Cutting 30,000 visas to certain foreign workers, students and graduates would stall New Zealand’s economic momentum, Bill English says.
However, growth is not migrant-dependent, the Prime Minister said as he tried to attack Labour’s immigration policy announcement.
English also argued National’s own recent tweaks to visa settings were not aimed at cutting inflows, rather that they focussed on changing the skills mix.
In comments defending National’s approach against a Labour stance that would “choke off” growth, English went as far as to say any foreign construction worker seeking a job in New Zealand would be allowed into the country.
Labour’s announcement Monday included a proposal to include a ‘KiwiBuild Visa’ which would allow up to 1,500 construction workers into the country at any one time.
This visa would allow construction firms to dodge labour market tests designed to ensure no locals are available for the job. In return, employers must pay the ‘living wage’ and promise to take on a local apprentice – funded by Labour’s Dole for Apprenticeships policy – for every migrant.
Labour’s policy announcement argued entrants under the category would complement construction workers continuing to enter the country under current settings.
Attacking the policy, English argued the announcement read as Labour proposing to cut construction migrant numbers from over 7,000 to 1,500 a year. Adding changes to student visas and post-study visas, this would “stall the economy.”
“It’ll deprive businesses of the skills they need to enable them to make the investments they want to make to grow New Zealand,” he said.
In contrast, English argued National was “up for the challenges of dealing with sustained success and growth for New Zealand.”
English was questioned on the comment, given National had only recently announced changes to immigration settings itself. He argued those moves would not mean reductions in the amount of migrants, particularly construction workers.
“At the moment, basically if they apply they get in.. if they go through the right process, yes,” English said when asked if under the current settings any foreign construction worker would be allowed into the country to work.
It was put to English that the National government’s changes had actually raised concern in the building industry, as the $48,000 wage floor meant it would be more difficult to find some workers, particularly Filipinos.
There had been a range of feedback on the proposals, and the government had some decisions to make, he said. The assertion was “much closer to reality” than what Labour was proposing, he said.
Meanwhile, English said 70-80% of students didn’t stay in the country after study. He claimed targeting students was more a political move by the Labour Party.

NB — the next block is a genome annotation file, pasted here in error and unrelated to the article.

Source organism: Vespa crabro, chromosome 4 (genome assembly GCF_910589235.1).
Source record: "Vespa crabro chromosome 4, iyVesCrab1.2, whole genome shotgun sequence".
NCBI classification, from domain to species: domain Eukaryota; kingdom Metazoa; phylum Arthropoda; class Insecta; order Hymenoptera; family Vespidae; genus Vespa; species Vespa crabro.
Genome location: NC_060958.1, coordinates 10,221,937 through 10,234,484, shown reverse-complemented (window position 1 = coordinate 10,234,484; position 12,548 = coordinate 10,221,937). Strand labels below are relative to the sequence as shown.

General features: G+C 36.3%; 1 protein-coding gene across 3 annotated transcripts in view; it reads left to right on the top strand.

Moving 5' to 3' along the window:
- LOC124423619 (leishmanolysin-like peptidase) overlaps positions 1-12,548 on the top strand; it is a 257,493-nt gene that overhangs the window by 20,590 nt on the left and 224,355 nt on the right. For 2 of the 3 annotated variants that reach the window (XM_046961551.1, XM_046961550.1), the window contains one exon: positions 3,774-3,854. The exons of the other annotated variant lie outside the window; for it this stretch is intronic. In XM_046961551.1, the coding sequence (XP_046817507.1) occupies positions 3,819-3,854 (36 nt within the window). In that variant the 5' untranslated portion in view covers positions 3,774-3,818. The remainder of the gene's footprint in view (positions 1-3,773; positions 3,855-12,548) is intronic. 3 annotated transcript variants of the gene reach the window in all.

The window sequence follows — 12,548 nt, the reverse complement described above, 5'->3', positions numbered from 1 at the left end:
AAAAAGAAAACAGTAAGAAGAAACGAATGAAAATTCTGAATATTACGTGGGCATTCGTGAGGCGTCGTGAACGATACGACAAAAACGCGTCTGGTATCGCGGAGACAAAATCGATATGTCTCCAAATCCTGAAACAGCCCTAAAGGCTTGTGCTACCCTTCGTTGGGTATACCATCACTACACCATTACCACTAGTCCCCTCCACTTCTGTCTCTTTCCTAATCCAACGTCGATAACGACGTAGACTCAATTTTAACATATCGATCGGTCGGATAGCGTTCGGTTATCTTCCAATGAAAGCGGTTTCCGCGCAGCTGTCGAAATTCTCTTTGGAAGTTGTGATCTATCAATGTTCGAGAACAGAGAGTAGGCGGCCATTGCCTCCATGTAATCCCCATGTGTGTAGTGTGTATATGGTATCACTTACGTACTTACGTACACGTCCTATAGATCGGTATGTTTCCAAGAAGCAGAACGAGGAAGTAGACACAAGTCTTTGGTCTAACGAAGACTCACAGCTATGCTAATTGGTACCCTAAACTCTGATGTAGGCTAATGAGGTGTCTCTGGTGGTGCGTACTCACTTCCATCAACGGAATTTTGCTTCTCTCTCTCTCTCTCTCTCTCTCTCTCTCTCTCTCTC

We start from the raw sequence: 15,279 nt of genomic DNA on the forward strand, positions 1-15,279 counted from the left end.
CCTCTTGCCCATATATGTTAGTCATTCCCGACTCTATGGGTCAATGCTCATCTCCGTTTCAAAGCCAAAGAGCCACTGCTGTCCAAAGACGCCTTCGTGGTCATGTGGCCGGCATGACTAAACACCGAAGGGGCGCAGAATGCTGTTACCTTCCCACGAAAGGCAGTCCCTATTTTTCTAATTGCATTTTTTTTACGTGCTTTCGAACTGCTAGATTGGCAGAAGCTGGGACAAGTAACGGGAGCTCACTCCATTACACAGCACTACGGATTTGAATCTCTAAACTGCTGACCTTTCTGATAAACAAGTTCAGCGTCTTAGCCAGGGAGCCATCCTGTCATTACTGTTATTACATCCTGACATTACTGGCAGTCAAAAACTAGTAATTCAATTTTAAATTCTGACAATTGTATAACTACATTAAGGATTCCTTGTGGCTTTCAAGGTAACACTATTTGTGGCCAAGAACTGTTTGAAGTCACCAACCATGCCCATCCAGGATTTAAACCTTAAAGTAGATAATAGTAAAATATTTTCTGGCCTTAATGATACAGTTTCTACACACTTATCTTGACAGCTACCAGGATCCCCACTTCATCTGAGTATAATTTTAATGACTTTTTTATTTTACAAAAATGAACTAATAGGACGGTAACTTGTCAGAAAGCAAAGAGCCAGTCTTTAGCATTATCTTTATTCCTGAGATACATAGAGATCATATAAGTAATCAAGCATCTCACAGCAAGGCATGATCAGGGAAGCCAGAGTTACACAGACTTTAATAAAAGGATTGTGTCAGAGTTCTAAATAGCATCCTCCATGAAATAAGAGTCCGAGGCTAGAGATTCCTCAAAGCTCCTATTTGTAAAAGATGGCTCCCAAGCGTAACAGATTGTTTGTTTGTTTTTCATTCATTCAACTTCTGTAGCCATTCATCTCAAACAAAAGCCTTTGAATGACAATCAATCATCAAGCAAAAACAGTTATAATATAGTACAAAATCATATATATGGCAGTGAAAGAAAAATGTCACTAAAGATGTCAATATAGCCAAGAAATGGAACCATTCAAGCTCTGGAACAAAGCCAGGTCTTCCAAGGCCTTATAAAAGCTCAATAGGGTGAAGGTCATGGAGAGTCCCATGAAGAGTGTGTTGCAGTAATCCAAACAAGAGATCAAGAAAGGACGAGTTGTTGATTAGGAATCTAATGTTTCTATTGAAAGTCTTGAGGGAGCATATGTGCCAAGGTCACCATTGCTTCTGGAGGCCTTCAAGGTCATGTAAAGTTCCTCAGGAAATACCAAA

“They don’t actually buy houses and not a whole lot of them have cars, and most of them go back to the country that they came from when they’ve finished their study,” he said.
He attacked Labour for announcing the proposals while also calling for the economy's focus on commodities to be switched more to being knowledge-based. “Export education is as pure a knowledge export as you can get. And they’re setting out to shut it down.”
English argued immigration was not the only driving force for the economy “You grow by, for instance, by diversifying your export base, and Labour’s answer to that is to shut down one of the faster-growing export industries, which is about exporting education.”
Asked then how cutting migration by 30,000 would therefore stall the economy, he replied: “Growing the economy the way it’s growing right now needs a set of skills. We need people to build houses, we need people to build infrastructure.”
He raised an example from “the other day” where someone on a “large infrastructure site” told him some tenders coming out from councils for projects had no bidders because there wasn’t the capacity to do any more work than is currently being done.
“It is the longest, strongest construction boom and it’s going to go on for the next four or five years,” English said.
“We need these skills to build houses for the people who are here, now.”
A few years, ago the political discussion was on how many people were leaving New Zealand. He noted the “single biggest change” was more Kiwis coming home and fewer leaving. “We regard that as success and we’re willing to take on the challenges of investing and supporting that success.”